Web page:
Posted on March 23, 2012 by Monica Valentinelli
Available at Amazon.com
Kelly McCullough, author of the WebMage series, dives into the fantasy noir genre with the debut of Broken Blade. Dubbed the Fallen Blade series, this first book introduces Aral Kingslayer, a former assassin for the now-dead Goddess of Justice named Namara.
I feel McCullough’s strength has always been building worlds that the characters are immersed in. Broken Blade explores a different side of dark fantasy than the typical European/medieval fare. The world is a blend of East meets West where remnants of martial arts and Asian mythology merge with European politics and the rights granted by proper lineage.
Written as a fantasy noir, there are plenty of mysteries to explore in this book. Kingslayer is the anti-hero; he’s the drunk who sits in the corner of a bar who’s depressed and feeling sorry for himself — for good reason. His ever-present familiar, Triss, lives in his shadow as Aral simply tries to get through the day. His true identity makes him a pariah; the goddess of justice he once worked as a temple assassin was murdered along with the majority of her Blades.
To make money, Aral works as a shadow jack to take on the occasional dark and shady gig. He’s approached by a mysterious woman who tells him to deliver a message. Only, there’s nothing simple about the lady who hired him or the message he had to deliver. Once he realizes what he’s gotten himself into, the story twists and turns through the seedier parts of town as Aral decides what to do, when to do it, and whom he has to kill.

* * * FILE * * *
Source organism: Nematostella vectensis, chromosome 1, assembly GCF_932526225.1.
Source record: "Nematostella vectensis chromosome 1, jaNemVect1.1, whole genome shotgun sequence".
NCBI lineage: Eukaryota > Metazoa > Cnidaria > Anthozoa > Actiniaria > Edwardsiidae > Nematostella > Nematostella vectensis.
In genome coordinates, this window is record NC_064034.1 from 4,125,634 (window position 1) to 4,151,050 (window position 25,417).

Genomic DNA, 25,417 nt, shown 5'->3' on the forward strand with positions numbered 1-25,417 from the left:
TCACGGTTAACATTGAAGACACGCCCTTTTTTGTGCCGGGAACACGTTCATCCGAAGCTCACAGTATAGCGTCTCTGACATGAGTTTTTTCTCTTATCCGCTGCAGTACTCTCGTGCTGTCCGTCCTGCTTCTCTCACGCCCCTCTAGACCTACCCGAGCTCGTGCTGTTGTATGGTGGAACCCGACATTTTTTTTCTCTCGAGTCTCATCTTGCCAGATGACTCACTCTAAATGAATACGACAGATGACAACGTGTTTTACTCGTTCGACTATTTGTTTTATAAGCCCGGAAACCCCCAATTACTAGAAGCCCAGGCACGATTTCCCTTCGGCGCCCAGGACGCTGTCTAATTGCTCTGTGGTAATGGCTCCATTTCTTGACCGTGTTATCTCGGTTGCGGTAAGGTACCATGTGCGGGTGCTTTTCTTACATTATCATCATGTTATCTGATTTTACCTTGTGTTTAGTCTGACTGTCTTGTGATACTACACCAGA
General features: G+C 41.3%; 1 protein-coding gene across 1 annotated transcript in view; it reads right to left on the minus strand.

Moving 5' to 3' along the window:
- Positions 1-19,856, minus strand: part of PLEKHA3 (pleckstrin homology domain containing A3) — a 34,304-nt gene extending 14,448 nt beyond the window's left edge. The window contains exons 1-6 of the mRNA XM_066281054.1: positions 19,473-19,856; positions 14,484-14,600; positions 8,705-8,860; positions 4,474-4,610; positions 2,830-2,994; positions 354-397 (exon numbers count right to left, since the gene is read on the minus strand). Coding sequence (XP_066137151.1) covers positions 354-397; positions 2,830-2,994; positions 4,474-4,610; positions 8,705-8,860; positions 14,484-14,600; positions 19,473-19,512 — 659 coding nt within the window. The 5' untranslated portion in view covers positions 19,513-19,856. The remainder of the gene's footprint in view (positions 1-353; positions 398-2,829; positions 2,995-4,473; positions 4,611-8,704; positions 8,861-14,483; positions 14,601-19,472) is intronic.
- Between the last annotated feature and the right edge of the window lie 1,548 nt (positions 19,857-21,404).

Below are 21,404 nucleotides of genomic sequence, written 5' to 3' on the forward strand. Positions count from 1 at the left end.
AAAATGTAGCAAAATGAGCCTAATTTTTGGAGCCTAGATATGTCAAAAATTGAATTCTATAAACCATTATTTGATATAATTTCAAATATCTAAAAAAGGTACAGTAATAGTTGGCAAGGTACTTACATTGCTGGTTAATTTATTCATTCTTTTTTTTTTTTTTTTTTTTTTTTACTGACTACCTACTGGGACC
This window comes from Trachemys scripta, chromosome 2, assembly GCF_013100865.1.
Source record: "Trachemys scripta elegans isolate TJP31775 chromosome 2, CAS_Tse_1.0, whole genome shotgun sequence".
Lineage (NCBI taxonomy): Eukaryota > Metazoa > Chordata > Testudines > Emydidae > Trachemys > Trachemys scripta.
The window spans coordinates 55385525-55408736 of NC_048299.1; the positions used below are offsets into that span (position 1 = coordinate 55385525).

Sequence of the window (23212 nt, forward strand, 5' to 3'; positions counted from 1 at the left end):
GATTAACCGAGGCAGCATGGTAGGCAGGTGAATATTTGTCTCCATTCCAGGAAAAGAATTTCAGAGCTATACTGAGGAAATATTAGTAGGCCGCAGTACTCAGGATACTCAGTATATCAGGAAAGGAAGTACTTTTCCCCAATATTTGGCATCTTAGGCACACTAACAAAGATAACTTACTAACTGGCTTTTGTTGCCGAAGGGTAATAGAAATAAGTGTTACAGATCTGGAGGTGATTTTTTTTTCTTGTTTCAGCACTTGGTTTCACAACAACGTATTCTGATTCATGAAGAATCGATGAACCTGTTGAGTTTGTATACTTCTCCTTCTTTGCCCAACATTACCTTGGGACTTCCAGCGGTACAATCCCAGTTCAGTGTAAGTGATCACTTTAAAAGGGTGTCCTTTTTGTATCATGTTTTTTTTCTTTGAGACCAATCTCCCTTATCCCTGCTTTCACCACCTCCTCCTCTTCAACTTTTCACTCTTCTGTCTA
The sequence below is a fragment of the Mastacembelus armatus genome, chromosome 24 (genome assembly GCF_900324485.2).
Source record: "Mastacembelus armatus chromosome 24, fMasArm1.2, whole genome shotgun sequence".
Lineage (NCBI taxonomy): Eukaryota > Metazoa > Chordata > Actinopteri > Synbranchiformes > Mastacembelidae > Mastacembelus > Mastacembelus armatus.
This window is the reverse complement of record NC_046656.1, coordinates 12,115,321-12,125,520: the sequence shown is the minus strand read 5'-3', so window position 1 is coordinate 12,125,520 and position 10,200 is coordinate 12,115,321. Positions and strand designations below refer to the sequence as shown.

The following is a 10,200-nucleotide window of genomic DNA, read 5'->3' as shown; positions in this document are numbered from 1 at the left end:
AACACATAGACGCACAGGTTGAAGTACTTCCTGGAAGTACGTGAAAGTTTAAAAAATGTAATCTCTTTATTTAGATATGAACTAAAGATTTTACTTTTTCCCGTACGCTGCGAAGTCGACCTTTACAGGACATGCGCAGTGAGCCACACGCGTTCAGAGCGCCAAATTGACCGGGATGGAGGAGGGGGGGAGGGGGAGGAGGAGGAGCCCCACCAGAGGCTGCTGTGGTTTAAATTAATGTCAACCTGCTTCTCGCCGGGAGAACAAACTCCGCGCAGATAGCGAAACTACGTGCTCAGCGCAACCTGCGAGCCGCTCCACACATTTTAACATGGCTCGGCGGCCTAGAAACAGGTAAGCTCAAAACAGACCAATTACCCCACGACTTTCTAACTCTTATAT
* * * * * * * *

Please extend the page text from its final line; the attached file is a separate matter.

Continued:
There are two plots in the book that intersect with one another. The setting, which is supported by how the Goddess Etro was killed, is part of the mystery and supports Aral’s current predicament and the main plot. The primary issue at hand, which is revealed through the enigmatic message, dovetails into an even deeper mystery. While many secrets are revealed in this first book there are a lot more that can be explored as the series and the characters progress.
The setting is what drew me in because it’s not the typical fare and I’m a sucker for anything with leanings toward Far Eastern mythologies. The way McCullough kept the gods and goddesses ever-present but lurking in the background reminded me of the way Tad Williams first introduced them in his Shadowmarch series. I suspect each book in the Fallen Blade series will offer even more of the mythology and the reasons why the Goddess of Justice was murdered. Combined with Triss, these two elements kept me turning page after page to discover more. The only complaint I have was that Broken Blade was way too short for me! The novel wasn’t written as an epic fantasy, but I could definitely spend hundreds of pages wandering around in the wilds of McCullough’s newest creation.
For more about this fantasy book, check out Kelly McCullough’s design essay and excerpt for Broken Blade.
Review by Monica Valentinelli
Tags | dark-fantasy